How Lloyd's responds to changes in the business environment A Lloyd's of London case study
Page 1: A brief history of Lloyd's -covering risks
Economic prosperity in England during the second half of the 17th century created a significant group of wealthy people with a growing taste for luxury products from other continents. Sailing ships and their cargoes faced many risks, for example treacherous seas, bad weather, piracy, even mutiny. These hazards meant that a merchant's fortune could literally disappear overnight.
Business in those days was conducted very informally. A merchant with a ship to insure would ask a broker to take the risk from one wealthy merchant to another seeking insurance cover. Each merchant would take a portion of the risk and the broker would visit several merchants until the risk was completely covered. The broker's skill lay chiefly in ensuring that policies were underwritten only by people who could meet their share of a claim. This process came to be known as underwriting.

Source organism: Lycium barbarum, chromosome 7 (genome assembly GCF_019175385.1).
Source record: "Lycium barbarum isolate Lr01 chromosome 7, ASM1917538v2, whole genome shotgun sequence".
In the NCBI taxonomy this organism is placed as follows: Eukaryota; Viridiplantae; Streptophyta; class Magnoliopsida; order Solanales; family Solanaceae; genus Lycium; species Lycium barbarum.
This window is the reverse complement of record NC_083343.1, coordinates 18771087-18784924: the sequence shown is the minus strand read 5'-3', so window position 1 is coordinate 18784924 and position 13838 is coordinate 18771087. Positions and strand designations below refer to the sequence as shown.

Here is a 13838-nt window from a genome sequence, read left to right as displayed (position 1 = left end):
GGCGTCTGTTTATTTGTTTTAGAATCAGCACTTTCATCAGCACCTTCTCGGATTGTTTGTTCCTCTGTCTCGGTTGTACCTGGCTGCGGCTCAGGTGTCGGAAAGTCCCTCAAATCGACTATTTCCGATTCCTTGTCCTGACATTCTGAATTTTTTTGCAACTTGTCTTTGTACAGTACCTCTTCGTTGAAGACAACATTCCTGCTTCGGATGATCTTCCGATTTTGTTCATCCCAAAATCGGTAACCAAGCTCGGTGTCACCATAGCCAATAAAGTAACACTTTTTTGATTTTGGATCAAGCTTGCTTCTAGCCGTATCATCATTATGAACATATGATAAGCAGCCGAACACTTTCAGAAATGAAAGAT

Lloyd's first existed as a coffee house owned by a man called Edward Lloyd. He encouraged ships' captains, owners and merchants to visit his establishment. So, at a time when communications were unreliable, Lloyd's gained an enviable reputation for providing trustworthy shipping news. This was crucial to successful underwriting and ensured that Lloyd's became recognised as the place for obtaining both information and marine insurance.
In 1769, a number of Lloyd's customers broke away and set up a rival establishment. However, the 'New Lloyd's Coffee House' eventually proved too small. A committee was elected and 79 merchants, underwriters and brokers each paid £100 (a large sum then) into the Bank of England for new premises. In 1774 they leased rooms in the Royal Exchange. No longer a coffee house, the modern Lloyd's was born.
Lloyd's is very different today, but still operates using the same principles. The market consists of:
Brokers - They act on behalf of clients (businesses and private individuals), who bring to the market what they wish to insure against.
Underwriters - They accept risks from the brokers on behalf of syndicates who (in return for the payment of a premium) provide insurance cover.
Syndicates - The individual business units that sell insurance in the Lloyd's market.
Lloyd's of London | How Lloyd's responds to changes in the business environment